Delta Dispatches: Panel Discussion with Filmmakers of Water/Ways
Welcome to Delta Dispatches with hosts, Jacques Hebert & Simone Maloz. On today's special episode, Jacques hosts a panel discussion with the filmmakers of Water/Ways. These four short films about communities facing land loss along Louisiana's imperiled coast.
Below is a transcript of this week's Delta Dispatches Podcast. Subscribe to our feed in iTunes and Google Play.
Jacques: Hello, you are listening to Delta Dispatches. We're discussing Louisiana's Coast its people, wildlife and jobs, and why restoring it matters. This is Jacques Herbert with Audubon Louisiana, and my partner in crime is joining me over the phone.
Simone: I'm on location today Jacques. It was actually just too nice outside to be in the studio.
Jacques: I don't blame you. I mean the fall weather has been glorious. It's well-deserved. We've waited for it. I know it's going to heat up a little bit this weekend, but apparently, it's going to cool down again next week. So I would be out with you Simone, if I could. We've had a busy-
Simone: You did get to go out. Yeah, you did get to go out this week. Don't you act you stayed in the studio, that you've been locked inside. You had a flyover this week.
Jacques: That's true. I know for both of us, it's been a busy on location week. But that's right, you know as we tend to do, we'll have coastal flyovers provided by our partners at South Wings. Emmet Bartholomew's the pilot and Meredith who we had on the show before.
So we flew out of your hometown, Houma Regional Airport. It was with our Audubon Louisiana staff. We had a lot of staff that haven't gone before, and they're great coastal advocates. We wanted to make sure that they could get up and see it, and so it was actually a beautiful clear day. We flew out. We flew south through Terrebonne, looking at areas, some of the ridges that are remaining, some of the communities around Pointe-aux-Chenes before returning and seeing Port Fourchon and the Caminada Headland and a lot of the barrier island restoration that's been completed.
Then we came back and hugged the Mississippi River and looked at some of the areas that are gaining land as a result of river input. And I have to say, I've done this flight so many times, but when you make that turn on the river, and you're in Plaquemines Parish, and you look north, and you just see New Orleans in the distance. It's such a striking visual that New Orleans is a coastal city, and we're not by any means removed from the issues that are happening on our coast.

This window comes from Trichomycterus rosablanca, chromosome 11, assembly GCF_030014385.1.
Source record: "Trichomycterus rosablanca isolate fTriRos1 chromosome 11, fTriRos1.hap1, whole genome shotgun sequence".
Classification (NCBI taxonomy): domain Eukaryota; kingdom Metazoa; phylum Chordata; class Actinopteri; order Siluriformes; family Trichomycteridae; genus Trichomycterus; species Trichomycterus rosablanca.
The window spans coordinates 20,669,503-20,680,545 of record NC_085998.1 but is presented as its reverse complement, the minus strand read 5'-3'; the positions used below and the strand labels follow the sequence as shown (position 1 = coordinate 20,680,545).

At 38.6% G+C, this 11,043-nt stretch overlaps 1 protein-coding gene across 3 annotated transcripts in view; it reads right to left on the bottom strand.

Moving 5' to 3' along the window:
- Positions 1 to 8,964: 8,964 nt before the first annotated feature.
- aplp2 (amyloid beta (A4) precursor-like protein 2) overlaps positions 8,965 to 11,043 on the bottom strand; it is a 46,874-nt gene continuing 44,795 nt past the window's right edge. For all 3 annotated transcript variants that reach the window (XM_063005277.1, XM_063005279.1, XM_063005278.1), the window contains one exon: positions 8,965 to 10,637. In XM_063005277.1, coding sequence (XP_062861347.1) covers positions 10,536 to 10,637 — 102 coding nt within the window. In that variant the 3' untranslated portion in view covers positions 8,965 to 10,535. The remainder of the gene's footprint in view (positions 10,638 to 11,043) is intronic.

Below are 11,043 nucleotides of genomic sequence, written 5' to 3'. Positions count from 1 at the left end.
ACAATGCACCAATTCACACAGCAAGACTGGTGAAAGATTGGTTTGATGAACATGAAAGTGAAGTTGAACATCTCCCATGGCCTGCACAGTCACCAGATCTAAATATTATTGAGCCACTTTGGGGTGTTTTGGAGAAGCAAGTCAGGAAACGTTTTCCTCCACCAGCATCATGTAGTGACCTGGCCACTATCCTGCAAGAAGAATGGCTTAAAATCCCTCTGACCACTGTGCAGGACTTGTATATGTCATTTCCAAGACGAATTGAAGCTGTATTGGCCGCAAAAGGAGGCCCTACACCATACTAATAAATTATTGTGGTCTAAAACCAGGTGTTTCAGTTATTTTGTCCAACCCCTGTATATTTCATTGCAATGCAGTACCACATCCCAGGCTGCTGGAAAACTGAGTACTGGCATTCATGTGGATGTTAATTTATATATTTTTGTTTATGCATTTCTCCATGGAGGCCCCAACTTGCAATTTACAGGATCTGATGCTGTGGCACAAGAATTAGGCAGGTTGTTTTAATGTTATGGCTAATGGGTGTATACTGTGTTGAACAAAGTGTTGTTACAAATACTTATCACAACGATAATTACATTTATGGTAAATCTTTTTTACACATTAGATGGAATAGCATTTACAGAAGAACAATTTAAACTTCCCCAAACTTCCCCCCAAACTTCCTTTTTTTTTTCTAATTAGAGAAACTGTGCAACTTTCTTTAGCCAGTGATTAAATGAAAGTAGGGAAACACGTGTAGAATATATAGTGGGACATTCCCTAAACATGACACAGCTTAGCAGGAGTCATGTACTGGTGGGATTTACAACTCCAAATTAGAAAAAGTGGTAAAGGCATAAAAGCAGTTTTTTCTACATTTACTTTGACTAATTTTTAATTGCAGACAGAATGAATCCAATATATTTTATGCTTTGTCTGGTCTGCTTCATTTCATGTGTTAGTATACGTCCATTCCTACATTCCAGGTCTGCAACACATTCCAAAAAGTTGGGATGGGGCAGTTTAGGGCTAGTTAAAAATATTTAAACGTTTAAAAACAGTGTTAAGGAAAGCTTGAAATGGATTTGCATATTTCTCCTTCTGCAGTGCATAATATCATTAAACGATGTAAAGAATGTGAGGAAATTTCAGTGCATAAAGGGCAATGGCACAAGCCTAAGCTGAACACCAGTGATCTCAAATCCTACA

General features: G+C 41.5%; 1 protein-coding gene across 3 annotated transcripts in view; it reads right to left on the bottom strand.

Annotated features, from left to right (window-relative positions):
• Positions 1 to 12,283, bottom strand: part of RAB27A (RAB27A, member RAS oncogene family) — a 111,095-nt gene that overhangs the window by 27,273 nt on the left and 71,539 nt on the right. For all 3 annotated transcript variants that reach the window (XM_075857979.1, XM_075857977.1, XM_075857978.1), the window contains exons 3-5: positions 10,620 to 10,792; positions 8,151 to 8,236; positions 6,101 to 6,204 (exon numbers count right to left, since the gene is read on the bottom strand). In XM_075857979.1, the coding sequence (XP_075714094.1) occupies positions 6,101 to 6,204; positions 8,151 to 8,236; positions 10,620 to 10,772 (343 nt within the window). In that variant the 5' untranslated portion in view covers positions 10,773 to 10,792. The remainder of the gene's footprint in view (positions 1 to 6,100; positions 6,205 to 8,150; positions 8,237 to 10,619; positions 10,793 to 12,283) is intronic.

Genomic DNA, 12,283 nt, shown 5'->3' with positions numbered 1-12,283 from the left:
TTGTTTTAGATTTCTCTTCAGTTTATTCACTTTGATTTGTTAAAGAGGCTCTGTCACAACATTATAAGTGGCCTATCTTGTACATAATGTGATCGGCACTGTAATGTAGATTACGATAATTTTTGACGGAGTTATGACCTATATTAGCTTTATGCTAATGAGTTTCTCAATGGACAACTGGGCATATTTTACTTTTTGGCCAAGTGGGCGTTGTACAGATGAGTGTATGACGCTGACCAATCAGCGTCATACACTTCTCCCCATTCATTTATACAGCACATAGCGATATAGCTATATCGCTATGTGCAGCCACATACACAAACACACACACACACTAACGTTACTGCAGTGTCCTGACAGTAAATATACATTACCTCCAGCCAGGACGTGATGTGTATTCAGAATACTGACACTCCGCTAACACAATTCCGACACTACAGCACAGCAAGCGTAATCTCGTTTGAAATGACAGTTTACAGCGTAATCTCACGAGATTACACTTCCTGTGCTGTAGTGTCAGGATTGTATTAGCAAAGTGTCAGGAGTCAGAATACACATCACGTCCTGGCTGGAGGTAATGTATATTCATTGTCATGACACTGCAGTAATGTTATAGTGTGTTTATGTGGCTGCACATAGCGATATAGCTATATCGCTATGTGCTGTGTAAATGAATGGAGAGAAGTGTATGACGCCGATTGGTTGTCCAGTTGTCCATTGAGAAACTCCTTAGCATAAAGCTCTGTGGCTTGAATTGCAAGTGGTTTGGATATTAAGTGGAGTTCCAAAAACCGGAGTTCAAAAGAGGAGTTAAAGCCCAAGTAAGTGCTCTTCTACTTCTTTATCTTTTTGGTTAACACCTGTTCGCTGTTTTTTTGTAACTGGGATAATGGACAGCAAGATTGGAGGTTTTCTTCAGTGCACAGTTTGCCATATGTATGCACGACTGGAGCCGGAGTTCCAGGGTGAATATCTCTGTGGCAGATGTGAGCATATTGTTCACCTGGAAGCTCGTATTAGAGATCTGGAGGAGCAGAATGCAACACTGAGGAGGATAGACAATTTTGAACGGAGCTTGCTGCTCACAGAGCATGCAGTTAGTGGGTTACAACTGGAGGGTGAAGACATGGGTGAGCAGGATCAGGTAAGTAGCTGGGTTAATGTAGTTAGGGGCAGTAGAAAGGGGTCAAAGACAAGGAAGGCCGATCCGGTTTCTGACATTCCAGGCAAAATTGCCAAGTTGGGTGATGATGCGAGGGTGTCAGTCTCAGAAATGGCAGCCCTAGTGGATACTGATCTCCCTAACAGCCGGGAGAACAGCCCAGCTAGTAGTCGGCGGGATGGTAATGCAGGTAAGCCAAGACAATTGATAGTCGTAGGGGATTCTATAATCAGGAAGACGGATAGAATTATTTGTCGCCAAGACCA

The people that were on the flight with me, I mean it was their first time up, and they were just taken aback. They were breathless, and they were just kind of like, "Wow, I totally get it. I understand now why this is so important."
Simone: Yeah I saw that you were talking about it on social media, and I saw Chuck Perrodin from the state, from CPRA replied. He's so right. Until you see it at that perspective, and still however many times you see it, it's still really amazing, the size and the scale of the challenges that we have. But then through this we can also experience the opportunities that we have. You can see the restored barrier islands. You can see the work being done, and it just gives you a new energy to do that.
Well, Jacques, you know Houma is where the heart is. Don't forget that.
Jacques: I know. You know it's so funny. I mean obviously, my grandfather and his family was all from Houma, and I remember going there for holidays, and we'd always have our chicken and sausage gumbo with a nice heaping of potato salad on top.
Simone: In the gumbo. Yes. In the gumbo.
Jacques: After the flyovers … Yes. We got to go to … Is it Bilello's in Houma?
Simone: Uh-huh. Yeah, the downtown café. That's right.
Jacques: Yeah, I got my chicken and sausage gumbo and my potato salad on top. So my grandfather was definitely in my thoughts all day.
Simone: He would have been proud for sure. My dad still has an office in downtown Houma. It's so beautiful and quaint. We'll have a whole Houma show another day.
Jacques: We should do … Well you know it is the Rougarou Fest this weekend, so-
Simone: Absolutely. Yes. Actually Restore or Retreat's going to be out there.
Simone: It is a huge Halloween … Really Jonathan Foray with the South Louisiana Wetlands Discovery Center, he's a really great guy. But they have just turned that fest into … It's amazing. And it's so appropriate. It's Halloween. It strikes all the right tones, and stuff.
But because it's South Louisiana Wetlands Discovery Center, he offers opportunities to organizations like Restore or Retreat to come out and have some information so we can help spread the coastal word.
Unfortunately, people in Houma know land loss. They definitely know a lot about it, but we also want to keep it in the top of everybody's mind too. But also, not just the challenges, but the opportunities and some of the cool things that we're working on.
Jacques: That's awesome. So is that Saturday and Sunday? Is it in downtown Houma?
Simone: Yeah. It is this weekend. I think it's Saturday and Sunday. Unfortunately, I hope it doesn't rain on them, but they have a parade, which is just … They pull out all of the stops. They work on it all year.
If you, when you were little Jacques, you might have remembered that they had some very cool church festivals in our area, and one of the famous food items from one of those festivals is pop rouge ice cream. So they serve pop rouge ice cream at Rougarou Fest, and they have all kinds of vendors.
And you'll see Victoria Sagrera our Special Projects Coordinator. She'll be out there manning the ROR table.
Jacques: Well that is awesome. So definitely head out this weekend if you can and support that event. We'd love to have them on the show at some point and talk more about it.
Simone: Yeah, yeah. Jonathan does great work.